Rapid Exodus of Polish Jews Has Strained Jdc’s Financial Resources, Horowitz Says
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Rapid Exodus of Polish Jews Has Strained Jdc’s Financial Resources, Horowitz Says

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The rapid exodus of Jews from Poland has strained the financial resources of the Joint Distribution Committee to a point where it will have to curtail its relief operations in Israel and other parts of the world unless additional funds are immediately forthcoming Louis D. Horowitz, director general of the international relief agency, said an additional $1 million was required for refugee needs in 1970. The JDC’s budget for 1969 amounted to $23 million.

Mr. Horowitz made his assessment at the close of the 23rd annual JDC overseas conference here. He said, “the final outpouring of Polish Jews that began early in September imposed a life or death priority for JDC and left it with no alternative but to find the large sum of money needed to care for the refugees and other hundreds of Jewish transmigrants from Eastern Europe and the Middle East whom we care for in Vienna, Rome and Paris while they await their migration papers.”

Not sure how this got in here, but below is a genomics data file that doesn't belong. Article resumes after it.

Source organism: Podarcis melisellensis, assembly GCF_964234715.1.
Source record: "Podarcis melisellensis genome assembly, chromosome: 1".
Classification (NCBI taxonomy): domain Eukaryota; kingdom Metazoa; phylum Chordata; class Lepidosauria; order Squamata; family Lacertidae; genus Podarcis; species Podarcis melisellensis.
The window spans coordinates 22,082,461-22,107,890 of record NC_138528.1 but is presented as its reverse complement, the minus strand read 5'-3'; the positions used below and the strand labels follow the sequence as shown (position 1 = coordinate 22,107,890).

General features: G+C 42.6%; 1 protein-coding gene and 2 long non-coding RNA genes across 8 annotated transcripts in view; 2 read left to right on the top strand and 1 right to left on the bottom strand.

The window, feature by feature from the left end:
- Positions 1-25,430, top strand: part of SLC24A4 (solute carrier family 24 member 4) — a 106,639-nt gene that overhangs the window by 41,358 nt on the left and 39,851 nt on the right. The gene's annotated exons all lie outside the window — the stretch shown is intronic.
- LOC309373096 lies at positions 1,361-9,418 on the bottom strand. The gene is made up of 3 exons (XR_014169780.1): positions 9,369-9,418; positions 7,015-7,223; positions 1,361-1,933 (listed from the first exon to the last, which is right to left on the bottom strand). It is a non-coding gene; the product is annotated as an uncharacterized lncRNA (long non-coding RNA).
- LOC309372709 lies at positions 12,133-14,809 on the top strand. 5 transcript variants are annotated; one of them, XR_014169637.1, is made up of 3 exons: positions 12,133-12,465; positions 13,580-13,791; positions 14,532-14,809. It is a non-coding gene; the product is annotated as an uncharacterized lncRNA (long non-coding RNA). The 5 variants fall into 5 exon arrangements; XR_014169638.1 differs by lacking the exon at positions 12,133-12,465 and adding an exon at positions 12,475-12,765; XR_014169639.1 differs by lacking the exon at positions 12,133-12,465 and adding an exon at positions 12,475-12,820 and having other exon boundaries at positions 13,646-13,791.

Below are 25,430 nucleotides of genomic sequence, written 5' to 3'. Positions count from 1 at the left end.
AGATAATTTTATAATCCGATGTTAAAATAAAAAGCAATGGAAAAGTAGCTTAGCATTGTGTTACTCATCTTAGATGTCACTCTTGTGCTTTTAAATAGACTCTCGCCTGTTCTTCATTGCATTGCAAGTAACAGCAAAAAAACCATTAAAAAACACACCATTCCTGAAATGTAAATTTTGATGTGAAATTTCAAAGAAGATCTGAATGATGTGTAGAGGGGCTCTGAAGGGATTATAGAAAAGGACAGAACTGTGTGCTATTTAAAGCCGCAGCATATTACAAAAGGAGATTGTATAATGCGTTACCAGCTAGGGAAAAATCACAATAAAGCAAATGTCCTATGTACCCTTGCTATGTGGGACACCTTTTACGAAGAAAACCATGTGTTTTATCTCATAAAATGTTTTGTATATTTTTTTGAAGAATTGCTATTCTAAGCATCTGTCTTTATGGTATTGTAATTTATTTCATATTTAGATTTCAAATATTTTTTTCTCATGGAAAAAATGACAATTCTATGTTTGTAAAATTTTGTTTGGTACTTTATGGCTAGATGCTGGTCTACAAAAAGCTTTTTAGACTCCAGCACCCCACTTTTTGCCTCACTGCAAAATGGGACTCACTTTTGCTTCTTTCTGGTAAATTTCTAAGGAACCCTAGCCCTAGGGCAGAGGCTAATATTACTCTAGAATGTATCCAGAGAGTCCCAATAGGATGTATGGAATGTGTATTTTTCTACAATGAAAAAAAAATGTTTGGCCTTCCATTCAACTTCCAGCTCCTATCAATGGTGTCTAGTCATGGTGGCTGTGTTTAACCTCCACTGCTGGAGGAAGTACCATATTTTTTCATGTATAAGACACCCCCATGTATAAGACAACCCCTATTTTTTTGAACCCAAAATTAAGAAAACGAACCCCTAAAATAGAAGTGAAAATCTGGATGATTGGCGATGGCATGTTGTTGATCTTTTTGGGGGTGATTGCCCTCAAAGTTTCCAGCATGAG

Mr. Horowitz said that unless the money can be found, JDC would have to freeze its current world-wide health and welfare programs at a “dismally inadequate level. We will have to say no to increasing the distribution of food, clothing, fuel and medicine to elderly Jews in Rumania; we will have to say no to the handicapped in Israel, to the deaf, crippled and retarded children; we will have to say no to social investments that would help migrants from North Africa to adjust to cold, grey climates in the industrialized society in Europe; and we will have to say no to urgently needed repairs of school buildings in Iran that are ready to fall down on the children’s heads,” Mr. Horowitz said.

Mr. Horowitz noted that Jews have been departing from Poland at a rate of 1.000 a month since last September. Mainly they are Jews who applied for exit permits before the Sept. 1. deadline set by the Warsaw regime last spring. He said that, according to recent estimates, there are fewer than 18,000 Jews left in Poland.

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